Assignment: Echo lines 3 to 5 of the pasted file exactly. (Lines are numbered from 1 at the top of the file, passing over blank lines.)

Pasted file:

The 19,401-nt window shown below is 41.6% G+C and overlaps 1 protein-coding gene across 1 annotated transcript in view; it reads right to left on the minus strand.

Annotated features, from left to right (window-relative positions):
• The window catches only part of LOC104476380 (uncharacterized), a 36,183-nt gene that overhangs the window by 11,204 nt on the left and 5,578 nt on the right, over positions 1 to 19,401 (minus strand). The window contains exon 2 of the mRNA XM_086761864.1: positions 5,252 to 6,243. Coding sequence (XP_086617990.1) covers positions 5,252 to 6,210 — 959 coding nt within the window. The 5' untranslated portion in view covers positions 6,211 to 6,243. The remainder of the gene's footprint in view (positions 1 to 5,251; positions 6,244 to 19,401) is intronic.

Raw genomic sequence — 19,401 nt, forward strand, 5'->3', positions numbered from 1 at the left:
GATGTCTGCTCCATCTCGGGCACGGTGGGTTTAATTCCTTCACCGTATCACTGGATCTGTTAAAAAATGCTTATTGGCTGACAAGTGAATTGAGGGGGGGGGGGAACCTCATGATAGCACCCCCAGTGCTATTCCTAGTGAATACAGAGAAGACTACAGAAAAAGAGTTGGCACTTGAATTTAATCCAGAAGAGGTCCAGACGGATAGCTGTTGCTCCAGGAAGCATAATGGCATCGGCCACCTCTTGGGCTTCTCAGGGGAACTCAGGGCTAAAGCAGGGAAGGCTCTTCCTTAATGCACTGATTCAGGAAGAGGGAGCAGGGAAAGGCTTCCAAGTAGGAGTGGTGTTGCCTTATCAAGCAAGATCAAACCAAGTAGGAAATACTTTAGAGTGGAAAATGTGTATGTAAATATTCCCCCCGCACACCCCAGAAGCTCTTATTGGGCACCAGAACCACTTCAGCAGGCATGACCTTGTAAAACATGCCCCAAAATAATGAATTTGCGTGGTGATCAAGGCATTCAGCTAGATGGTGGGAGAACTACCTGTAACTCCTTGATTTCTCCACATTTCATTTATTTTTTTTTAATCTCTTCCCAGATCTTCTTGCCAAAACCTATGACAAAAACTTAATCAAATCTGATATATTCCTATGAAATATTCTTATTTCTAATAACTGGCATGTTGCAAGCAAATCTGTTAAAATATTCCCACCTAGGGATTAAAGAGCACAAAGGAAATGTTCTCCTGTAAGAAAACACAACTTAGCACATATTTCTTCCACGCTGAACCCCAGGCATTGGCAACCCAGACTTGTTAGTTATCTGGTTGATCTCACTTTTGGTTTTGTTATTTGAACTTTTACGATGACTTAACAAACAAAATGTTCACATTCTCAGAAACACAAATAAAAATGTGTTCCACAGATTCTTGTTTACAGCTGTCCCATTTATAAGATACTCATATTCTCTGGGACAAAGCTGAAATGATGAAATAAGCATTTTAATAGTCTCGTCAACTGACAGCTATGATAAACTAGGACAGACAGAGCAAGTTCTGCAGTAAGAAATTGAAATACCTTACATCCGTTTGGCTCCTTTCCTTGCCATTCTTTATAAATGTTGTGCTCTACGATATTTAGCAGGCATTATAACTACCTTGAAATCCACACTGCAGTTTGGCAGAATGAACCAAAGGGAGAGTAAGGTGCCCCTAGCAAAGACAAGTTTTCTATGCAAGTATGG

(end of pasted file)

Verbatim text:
• The window catches only part of LOC104476380 (uncharacterized), a 36,183-nt gene that overhangs the window by 11,204 nt on the left and 5,578 nt on the right, over positions 1 to 19,401 (minus strand). The window contains exon 2 of the mRNA XM_086761864.1: positions 5,252 to 6,243. Coding sequence (XP_086617990.1) covers positions 5,252 to 6,210 — 959 coding nt within the window. The 5' untranslated portion in view covers positions 6,211 to 6,243. The remainder of the gene's footprint in view (positions 1 to 5,251; positions 6,244 to 19,401) is intronic.

Raw genomic sequence — 19,401 nt, forward strand, 5'->3', positions numbered from 1 at the left:
GATGTCTGCTCCATCTCGGGCACGGTGGGTTTAATTCCTTCACCGTATCACTGGATCTGTTAAAAAATGCTTATTGGCTGACAAGTGAATTGAGGGGGGGGGGGAACCTCATGATAGCACCCCCAGTGCTATTCCTAGTGAATACAGAGAAGACTACAGAAAAAGAGTTGGCACTTGAATTTAATCCAGAAGAGGTCCAGACGGATAGCTGTTGCTCCAGGAAGCATAATGGCATCGGCCACCTCTTGGGCTTCTCAGGGGAACTCAGGGCTAAAGCAGGGAAGGCTCTTCCTTAATGCACTGATTCAGGAAGAGGGAGCAGGGAAAGGCTTCCAAGTAGGAGTGGTGTTGCCTTATCAAGCAAGATCAAACCAAGTAGGAAATACTTTAGAGTGGAAAATGTGTATGTAAATATTCCCCCCGCACACCCCAGAAGCTCTTATTGGGCACCAGAACCACTTCAGCAGGCATGACCTTGTAAAACATGCCCCAAAATAATGAATTTGCGTGGTGATCAAGGCATTCAGCTAGATGGTGGGAGAACTACCTGTAACTCCTTGATTTCTCCACATTTCATTTATTTTTTTTTAATCTCTTCCCAGATCTTCTTGCCAAAACCTATGACAAAAACTTAATCAAATCTGATATATTCCTATGAAATATTCTTATTTCTAATAACTGGCATGTTGCAAGCAAATCTGTTAAAATATTCCCACCTAGGGATTAAAGAGCACAAAGGAAATGTTCTCCTGTAAGAAAACACAACTTAGCACATATTTCTTCCACGCTGAACCCCAGGCATTGGCAACCCAGACTTGTTAGTTATCTGGTTGATCTCACTTTTGGTTTTGTTATTTGAACTTTTACGATGACTTAACAAACAAAATGTTCACATTCTCAGAAACACAAATAAAAATGTGTTCCACAGATTCTTGTTTACAGCTGTCCCATTTATAAGATACTCATATTCTCTGGGACAAAGCTGAAATGATGAAATAAGCATTTTAATAGTCTCGTCAACTGACAGCTATGATAAACTAGGACAGACAGAGCAAGTTCTGCAGTAAGAAATTGAAATACCTTACATCCGTTTGGCTCCTTTCCTTGCCATTCTTTATAAATGTTGTGCTCTACGATATTTAGCAGGCATTATAACTACCTTGAAATCCACACTGCAGTTTGGCAGAATGAACCAAAGGGAGAGTAAGGTGCCCCTAGCAAAGACAAGTTTTCTATGCAAGTATGG